What is Geodiversity?
Geodiversity can be defined as Geological diversity or the variety of soils, rocks, fossils and minerals and geomorphological processes. (Prosser, 2002). It underpins all our activities from farming to engineering, gardening to waste management and recreation to industry.
Geodiversity links the earth, its people, their culture and biodiversity.
Within the Tees Valley geology has been exploited for hundreds of years, the alum, ironstone, jet and salt industries have all played a part in creating the landscape and heritage of the area. From the clay used to make bricks, and sandstone for walls, to the ironstones and limestones used in the blast furnaces, geology has shaped the Tees Valley into the place we live today. The distinctive landforms of Roseberry Topping and Freeborough hill, along with submerged forests, all tell the story of a landscape with a long history rich in heritage and interesting geology.
What Area Does the GAP Cover?
The Tees Valley constitutes an area of around 550km2 situated on the NE coast of England, and is currently administered through the five Unitary Authorities of Redcar & Cleveland, Middlesbrough, Stockton-on-Tees, Hartlepool and Darlington. The Tees Valley is bounded by County Durham, North Yorkshire and the North Sea. It includes the Lower Tees Valley, the River Tees estuary, the hills and coast of East Cleveland and part of the North York Moors National Park.
What are RIGS?
Regionally Important Geological and Geomorphological Sites (RIGS) are non-statutorily protected sites of regional and local importance for geology and geomorphology in the United Kingdom. RIGS may be designated for their value to Earth science, to Earth heritage in general and may include cultural, educational, historical and aesthetic resources. They are the most important places for geology, geomorphology and soils outside statutorily protected nature reserves and Sites of Special Scientific Interest (SSSI).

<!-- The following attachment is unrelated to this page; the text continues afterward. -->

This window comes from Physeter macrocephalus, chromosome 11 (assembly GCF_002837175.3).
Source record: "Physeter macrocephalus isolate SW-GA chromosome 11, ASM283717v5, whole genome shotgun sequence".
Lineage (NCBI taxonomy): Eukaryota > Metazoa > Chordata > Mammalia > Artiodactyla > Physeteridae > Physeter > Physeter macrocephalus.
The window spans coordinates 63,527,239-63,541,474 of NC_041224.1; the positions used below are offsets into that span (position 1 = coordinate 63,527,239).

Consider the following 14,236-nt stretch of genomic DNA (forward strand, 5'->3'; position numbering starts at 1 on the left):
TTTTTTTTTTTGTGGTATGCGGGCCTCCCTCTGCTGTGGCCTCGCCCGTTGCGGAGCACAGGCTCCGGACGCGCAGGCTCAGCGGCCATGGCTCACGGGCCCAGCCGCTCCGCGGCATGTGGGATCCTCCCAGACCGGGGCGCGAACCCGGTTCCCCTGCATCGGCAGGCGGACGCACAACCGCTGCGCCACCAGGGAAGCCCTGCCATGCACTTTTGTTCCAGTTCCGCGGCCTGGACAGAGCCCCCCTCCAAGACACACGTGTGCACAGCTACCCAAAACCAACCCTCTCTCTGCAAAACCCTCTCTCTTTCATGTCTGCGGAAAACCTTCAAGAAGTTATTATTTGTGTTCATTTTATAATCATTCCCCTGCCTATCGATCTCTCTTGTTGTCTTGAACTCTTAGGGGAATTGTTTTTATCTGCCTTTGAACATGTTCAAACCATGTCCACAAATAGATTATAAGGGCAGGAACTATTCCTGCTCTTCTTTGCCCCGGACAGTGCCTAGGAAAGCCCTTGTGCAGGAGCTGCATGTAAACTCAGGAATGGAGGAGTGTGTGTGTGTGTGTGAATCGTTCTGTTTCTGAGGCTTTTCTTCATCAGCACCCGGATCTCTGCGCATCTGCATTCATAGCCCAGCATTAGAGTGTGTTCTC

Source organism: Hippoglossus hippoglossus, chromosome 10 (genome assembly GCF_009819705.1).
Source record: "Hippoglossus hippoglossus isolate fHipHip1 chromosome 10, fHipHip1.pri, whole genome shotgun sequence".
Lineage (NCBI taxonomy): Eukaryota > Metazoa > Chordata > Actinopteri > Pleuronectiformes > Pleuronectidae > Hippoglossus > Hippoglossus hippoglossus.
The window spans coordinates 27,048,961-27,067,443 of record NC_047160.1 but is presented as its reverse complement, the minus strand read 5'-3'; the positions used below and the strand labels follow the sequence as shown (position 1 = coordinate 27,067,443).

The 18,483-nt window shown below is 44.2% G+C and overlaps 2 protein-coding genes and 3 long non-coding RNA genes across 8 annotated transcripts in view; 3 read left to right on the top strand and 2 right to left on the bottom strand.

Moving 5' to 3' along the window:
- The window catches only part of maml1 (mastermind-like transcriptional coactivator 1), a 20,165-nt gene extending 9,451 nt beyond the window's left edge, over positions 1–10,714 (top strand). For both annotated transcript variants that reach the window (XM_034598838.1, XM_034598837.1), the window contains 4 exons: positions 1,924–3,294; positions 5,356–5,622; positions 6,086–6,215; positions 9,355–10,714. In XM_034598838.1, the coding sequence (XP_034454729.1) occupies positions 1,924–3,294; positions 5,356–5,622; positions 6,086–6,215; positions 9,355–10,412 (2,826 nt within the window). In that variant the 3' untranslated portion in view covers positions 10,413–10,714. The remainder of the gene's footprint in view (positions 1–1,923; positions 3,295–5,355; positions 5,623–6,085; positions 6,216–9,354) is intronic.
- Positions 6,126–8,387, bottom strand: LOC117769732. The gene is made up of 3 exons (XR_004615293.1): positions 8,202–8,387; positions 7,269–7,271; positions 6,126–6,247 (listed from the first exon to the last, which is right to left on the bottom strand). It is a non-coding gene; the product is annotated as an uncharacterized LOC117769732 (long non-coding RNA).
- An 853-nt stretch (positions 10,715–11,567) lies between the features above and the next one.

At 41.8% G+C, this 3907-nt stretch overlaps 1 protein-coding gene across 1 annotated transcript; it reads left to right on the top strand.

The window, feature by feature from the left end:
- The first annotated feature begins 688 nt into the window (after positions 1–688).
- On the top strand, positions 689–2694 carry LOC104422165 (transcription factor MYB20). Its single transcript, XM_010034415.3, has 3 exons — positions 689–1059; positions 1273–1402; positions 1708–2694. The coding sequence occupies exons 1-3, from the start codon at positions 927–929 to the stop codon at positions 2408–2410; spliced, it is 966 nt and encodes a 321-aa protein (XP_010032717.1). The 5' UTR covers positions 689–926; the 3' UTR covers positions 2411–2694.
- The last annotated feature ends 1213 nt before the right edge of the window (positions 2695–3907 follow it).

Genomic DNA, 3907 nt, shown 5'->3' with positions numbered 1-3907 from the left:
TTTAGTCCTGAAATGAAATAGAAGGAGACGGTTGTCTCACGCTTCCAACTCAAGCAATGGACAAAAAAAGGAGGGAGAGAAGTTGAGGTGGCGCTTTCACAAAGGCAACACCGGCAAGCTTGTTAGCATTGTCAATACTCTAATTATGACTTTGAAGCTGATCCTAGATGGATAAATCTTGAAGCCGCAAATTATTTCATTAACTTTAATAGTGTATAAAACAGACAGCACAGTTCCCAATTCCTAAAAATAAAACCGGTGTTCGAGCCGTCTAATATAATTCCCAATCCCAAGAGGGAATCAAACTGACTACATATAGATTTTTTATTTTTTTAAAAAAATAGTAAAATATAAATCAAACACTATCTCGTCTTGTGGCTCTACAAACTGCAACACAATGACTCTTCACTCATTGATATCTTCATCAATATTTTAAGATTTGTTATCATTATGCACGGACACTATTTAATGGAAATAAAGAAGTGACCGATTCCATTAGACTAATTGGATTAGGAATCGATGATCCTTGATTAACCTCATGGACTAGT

RIGS locations are designated by locally developed criteria. The sites are selected and designated according to their value for:
- Educational fieldwork in primary and secondary schools, undergraduate level and adult education.
- Scientific Study by both postgraduates, professional and amateur earth scientists.
- Historical significance in terms of earth science knowledge and local heritage value.
- Aesthetic quality of the landscape.
If a site is of geological or geomorphological interest and meets one or more of the RIGS criteria then it can be put forward for designation by the local authorities as RIGS in order to be recognised and protected. It is worth noting that not all geodiversity can be protected but that is not to say that it has no value. It just doesn’t meet the standard for RIGS designation. Geodiversity is around us everywhere and it would be impractical to designate the whole of the surface of the earth as a RIGS location so RIGS groups have to be selective.
Who are Tees Valley RIGS Group?
Tees Valley RIGS group is a small group of volunteers who share an interest in local geology. Anyone is welcome to join and get involved. Members come from a range of different backgrounds and geological experience, from retired professionals to interested individuals who want to learn more, and from across the Tees Valley. The group has its own bank account and has successfully applied for funding over the past few years. It works closely with the Tees Valley Wildlife Trust to maximise the benefits of partnership working.
RIGS locations can still be overlooked by the public and local authorities because they are not statutory designations. RIGS status is more of a recognition tool rather than a restriction to development. By their very nature sites of geodiversity can be under threat from:
- Landfill projects and flooding.
- Quarrying developments.
- Inappropriate reclamation schemes.
- Land use changes.
- Ignorance, poor consultation, neglect and extensive vegetation coverage.
©2011 Tees Valley RIGS Group.